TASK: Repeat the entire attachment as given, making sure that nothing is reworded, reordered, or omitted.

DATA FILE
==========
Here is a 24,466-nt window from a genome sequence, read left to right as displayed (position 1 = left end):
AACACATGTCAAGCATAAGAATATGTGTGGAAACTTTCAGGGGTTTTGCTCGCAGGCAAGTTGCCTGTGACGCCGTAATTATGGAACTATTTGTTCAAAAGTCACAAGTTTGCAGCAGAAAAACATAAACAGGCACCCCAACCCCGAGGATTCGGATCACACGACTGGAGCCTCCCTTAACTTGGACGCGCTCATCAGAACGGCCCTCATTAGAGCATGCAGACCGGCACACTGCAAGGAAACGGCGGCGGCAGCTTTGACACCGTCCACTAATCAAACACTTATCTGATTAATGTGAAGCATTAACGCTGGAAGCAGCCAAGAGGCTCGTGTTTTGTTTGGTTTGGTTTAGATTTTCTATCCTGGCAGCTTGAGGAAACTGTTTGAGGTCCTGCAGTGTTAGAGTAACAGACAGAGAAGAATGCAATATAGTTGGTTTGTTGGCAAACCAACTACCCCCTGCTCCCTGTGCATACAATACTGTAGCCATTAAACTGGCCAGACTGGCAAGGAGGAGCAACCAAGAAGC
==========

Here is a 24,466-nt window from a genome sequence, read left to right as displayed (position 1 = left end):
AACACATGTCAAGCATAAGAATATGTGTGGAAACTTTCAGGGGTTTTGCTCGCAGGCAAGTTGCCTGTGACGCCGTAATTATGGAACTATTTGTTCAAAAGTCACAAGTTTGCAGCAGAAAAACATAAACAGGCACCCCAACCCCGAGGATTCGGATCACACGACTGGAGCCTCCCTTAACTTGGACGCGCTCATCAGAACGGCCCTCATTAGAGCATGCAGACCGGCACACTGCAAGGAAACGGCGGCGGCAGCTTTGACACCGTCCACTAATCAAACACTTATCTGATTAATGTGAAGCATTAACGCTGGAAGCAGCCAAGAGGCTCGTGTTTTGTTTGGTTTGGTTTAGATTTTCTATCCTGGCAGCTTGAGGAAACTGTTTGAGGTCCTGCAGTGTTAGAGTAACAGACAGAGAAGAATGCAATATAGTTGGTTTGTTGGCAAACCAACTACCCCCTGCTCCCTGTGCATACAATACTGTAGCCATTAAACTGGCCAGACTGGCAAGGAGGAGCAACCAAGAAGC